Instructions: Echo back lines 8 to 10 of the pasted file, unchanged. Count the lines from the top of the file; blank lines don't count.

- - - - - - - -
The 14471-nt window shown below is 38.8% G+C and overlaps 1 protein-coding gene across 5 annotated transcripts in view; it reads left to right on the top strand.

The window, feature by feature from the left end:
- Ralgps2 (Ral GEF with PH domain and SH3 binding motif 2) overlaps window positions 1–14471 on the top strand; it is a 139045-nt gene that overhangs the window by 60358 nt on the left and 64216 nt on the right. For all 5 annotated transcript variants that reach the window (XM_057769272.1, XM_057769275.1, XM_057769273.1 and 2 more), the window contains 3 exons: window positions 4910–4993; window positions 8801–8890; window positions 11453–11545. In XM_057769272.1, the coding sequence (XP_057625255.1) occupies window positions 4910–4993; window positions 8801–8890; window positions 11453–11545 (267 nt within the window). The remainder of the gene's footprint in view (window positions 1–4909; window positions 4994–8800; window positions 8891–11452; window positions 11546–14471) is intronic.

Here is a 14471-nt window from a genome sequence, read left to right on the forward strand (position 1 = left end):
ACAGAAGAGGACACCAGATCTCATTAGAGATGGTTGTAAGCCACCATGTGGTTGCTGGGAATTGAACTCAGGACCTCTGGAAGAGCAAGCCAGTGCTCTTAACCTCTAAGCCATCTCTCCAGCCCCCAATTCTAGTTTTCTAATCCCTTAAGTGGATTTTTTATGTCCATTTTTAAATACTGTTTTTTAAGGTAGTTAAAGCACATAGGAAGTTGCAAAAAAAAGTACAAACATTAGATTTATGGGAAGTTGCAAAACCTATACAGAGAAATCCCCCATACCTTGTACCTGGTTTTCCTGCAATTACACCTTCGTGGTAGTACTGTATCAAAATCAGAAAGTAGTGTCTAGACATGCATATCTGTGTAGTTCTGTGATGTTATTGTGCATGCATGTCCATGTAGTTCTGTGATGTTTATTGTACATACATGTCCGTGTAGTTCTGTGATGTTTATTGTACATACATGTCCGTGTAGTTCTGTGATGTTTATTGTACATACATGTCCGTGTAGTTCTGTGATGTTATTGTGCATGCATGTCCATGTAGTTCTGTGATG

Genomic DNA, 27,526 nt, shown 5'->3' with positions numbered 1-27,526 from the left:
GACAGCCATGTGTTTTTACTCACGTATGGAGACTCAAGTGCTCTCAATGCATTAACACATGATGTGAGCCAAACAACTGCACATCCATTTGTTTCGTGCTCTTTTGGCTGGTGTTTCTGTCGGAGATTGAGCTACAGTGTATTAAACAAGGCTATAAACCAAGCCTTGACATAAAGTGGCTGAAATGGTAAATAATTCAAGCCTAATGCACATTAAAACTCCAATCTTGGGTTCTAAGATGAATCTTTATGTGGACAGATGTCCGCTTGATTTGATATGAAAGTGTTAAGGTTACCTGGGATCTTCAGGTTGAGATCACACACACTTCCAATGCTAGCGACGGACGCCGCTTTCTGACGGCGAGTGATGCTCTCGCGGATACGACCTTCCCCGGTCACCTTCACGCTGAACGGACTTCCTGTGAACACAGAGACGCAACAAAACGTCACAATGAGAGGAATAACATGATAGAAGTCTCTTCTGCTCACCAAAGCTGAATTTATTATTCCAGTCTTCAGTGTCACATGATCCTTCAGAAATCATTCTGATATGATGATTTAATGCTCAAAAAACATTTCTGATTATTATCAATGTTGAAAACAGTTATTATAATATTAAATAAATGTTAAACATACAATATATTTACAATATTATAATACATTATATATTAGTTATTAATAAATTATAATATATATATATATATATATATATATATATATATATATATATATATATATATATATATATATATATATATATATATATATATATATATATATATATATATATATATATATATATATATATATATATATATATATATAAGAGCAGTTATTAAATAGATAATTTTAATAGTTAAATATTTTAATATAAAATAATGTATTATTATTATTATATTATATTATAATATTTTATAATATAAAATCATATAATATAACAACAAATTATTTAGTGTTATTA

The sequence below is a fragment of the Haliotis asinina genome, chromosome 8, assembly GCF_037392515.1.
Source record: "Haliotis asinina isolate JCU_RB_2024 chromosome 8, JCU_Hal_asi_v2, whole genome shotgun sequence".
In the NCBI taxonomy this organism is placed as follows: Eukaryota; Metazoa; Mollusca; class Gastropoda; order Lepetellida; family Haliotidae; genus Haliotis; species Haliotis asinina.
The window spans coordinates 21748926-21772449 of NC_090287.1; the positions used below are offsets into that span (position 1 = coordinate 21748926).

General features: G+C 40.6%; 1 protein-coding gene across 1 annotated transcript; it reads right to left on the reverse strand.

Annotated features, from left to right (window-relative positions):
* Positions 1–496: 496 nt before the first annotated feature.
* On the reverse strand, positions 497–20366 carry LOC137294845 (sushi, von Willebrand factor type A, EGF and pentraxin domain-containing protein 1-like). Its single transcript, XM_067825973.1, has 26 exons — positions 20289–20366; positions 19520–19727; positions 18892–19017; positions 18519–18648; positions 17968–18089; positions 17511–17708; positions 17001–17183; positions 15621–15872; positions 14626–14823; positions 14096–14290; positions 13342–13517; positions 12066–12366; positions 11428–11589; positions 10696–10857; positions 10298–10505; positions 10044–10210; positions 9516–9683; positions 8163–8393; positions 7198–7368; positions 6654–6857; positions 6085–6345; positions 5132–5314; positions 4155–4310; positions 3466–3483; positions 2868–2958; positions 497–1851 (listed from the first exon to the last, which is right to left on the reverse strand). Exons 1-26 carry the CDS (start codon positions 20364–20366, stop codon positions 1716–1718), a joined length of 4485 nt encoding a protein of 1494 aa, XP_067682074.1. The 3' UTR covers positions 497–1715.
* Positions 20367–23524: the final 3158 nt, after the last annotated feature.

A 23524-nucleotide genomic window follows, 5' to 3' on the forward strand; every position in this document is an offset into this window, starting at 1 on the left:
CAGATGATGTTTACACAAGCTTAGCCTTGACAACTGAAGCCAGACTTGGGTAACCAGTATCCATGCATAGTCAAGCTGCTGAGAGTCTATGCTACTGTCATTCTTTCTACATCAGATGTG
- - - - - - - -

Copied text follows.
The sequence below is a fragment of the Haliotis asinina genome, chromosome 8, assembly GCF_037392515.1.
Source record: "Haliotis asinina isolate JCU_RB_2024 chromosome 8, JCU_Hal_asi_v2, whole genome shotgun sequence".
In the NCBI taxonomy this organism is placed as follows: Eukaryota; Metazoa; Mollusca; class Gastropoda; order Lepetellida; family Haliotidae; genus Haliotis; species Haliotis asinina.